AF: It’s so cool to have shared background that way. I love the story of how you named the band, why did you decide to put Sir in front of the name? And tell me about your relationship to the name Chloe? 

DF: I’ve always loved the name for a lot of reasons – it’s a cute name and it’s the name I tell people when I don’t want to tell them my real name, like someone at a bar. And also the song “Chloe in the Afternoon” by St. Vincent – I’ve always loved that song so it’s a little bit of a nod to that. Chloe has always been a weird second name for me in a lot of ways and I’ve felt very connected to that name. And then I put Sir in front of it because I wanted something androgynous. I feel like my gender performance is a little bit more middle of the spectrum. I wanted something that could be perceived either way and was a little tongue in cheek perhaps. 

AF: Tell me a little about how classical music and the classical training you’ve received has informed your approach to rock music? 

DF: Gosh, well, I think there’s a lot of ways it probably informs it that I’m not necessarily aware of. But primarily I would say that it made me want to use more – I don’t want to say the word “smarter” chord progressions, but I think it really opened, it made me understand themes in music and the importance of repetition and the voicings of chords and learning how different voicings of chords can really mean different things and sound totally different. Debussy is a great example because all of his chords are so baroque and whimsical and wild and it creates a world when you listen to it. I felt that way about a lot of composers that I studied, where you listen to it and get transported to a different universe and then you get to learn exactly what they did and exactly why it makes you feel that way. I think it helped me understand where, like if I’m thinking about an idea, classical music helps me turn the idea into a tangible melody with a chord progression and also [be] more experimental.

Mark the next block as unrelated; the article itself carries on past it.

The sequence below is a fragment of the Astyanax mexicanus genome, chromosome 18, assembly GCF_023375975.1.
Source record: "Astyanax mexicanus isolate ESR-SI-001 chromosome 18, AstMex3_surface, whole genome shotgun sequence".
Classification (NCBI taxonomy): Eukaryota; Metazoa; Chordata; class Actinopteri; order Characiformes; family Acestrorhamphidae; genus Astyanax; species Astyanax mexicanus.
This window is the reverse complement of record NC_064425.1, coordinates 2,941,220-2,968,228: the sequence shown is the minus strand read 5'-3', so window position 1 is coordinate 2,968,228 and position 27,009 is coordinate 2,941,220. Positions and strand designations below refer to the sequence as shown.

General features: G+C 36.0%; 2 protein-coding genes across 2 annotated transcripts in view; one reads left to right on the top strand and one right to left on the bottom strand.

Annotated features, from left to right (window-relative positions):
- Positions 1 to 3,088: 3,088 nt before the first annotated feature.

AF: You said you grew up in church and did a lot of church singing – are you still religious? And also are you fascinated by the occult or other ways of worshipping, given the dark, mysterious undertones in some of your writing

DF: I love religion, I’ve always been very interested in it. Growing up on the East coast, specifically in the Northeast, there’s a lot of intense religious imagery that I was fed a pretty consistent diet of growing up. In high school we had chapel every Monday morning [for] announcements and sometimes people would sing, but it was in a church, which I believe is one of the more dramatic buildings you can be in. I love churches. I love how small they make you feel, I love the way they sound on the inside, and the general architecture and how everything, every seating area is super uncomfortable. I love it all. It’s so dramatic. When I was looking at high schools, we would visit schools that would have big crosses with extremely lifelike Jesuses hanging in the cafeteria and stuff like that. It was always around growing up. My mom grew up pretty Catholic and her parents were Catholic, and I had a lot of experience with church and I just got fascinated with the community of it. That kind of led to being interested in other religions, and community and lifestyle around other religions, because I do think that religion in America is a very fascinating thing to me. The intensity of it all. To be honest this is the most I’ve talked about church probably in years. I don’t think about it that much but I know it’s probably in my unconscious brain somewhere swimming around.